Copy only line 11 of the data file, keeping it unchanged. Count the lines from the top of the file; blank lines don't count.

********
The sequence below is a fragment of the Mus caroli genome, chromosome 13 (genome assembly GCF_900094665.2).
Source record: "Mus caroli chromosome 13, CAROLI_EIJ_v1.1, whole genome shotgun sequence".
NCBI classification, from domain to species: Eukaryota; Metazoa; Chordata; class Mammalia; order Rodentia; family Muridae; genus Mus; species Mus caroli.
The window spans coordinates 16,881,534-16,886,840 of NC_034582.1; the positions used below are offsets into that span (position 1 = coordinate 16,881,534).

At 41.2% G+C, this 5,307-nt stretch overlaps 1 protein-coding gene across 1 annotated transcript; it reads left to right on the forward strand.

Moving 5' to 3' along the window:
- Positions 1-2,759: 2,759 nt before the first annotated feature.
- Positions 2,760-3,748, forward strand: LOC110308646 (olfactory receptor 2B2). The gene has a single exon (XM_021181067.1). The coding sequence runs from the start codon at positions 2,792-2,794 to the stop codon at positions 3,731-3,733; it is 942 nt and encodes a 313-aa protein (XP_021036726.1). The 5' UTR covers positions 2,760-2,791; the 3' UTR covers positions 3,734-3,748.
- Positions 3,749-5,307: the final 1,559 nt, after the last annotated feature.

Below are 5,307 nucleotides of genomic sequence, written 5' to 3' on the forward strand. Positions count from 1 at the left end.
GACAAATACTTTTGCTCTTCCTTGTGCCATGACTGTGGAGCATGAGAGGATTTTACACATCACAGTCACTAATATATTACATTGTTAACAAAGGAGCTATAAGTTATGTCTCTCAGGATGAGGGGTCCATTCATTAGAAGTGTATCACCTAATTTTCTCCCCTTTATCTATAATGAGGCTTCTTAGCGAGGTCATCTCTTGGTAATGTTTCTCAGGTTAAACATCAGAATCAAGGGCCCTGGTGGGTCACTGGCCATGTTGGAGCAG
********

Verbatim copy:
GACAAATACTTTTGCTCTTCCTTGTGCCATGACTGTGGAGCATGAGAGGATTTTACACATCACAGTCACTAATATATTACATTGTTAACAAAGGAGCTATAAGTTATGTCTCTCAGGATGAGGGGTCCATTCATTAGAAGTGTATCACCTAATTTTCTCCCCTTTATCTATAATGAGGCTTCTTAGCGAGGTCATCTCTTGGTAATGTTTCTCAGGTTAAACATCAGAATCAAGGGCCCTGGTGGGTCACTGGCCATGTTGGAGCAG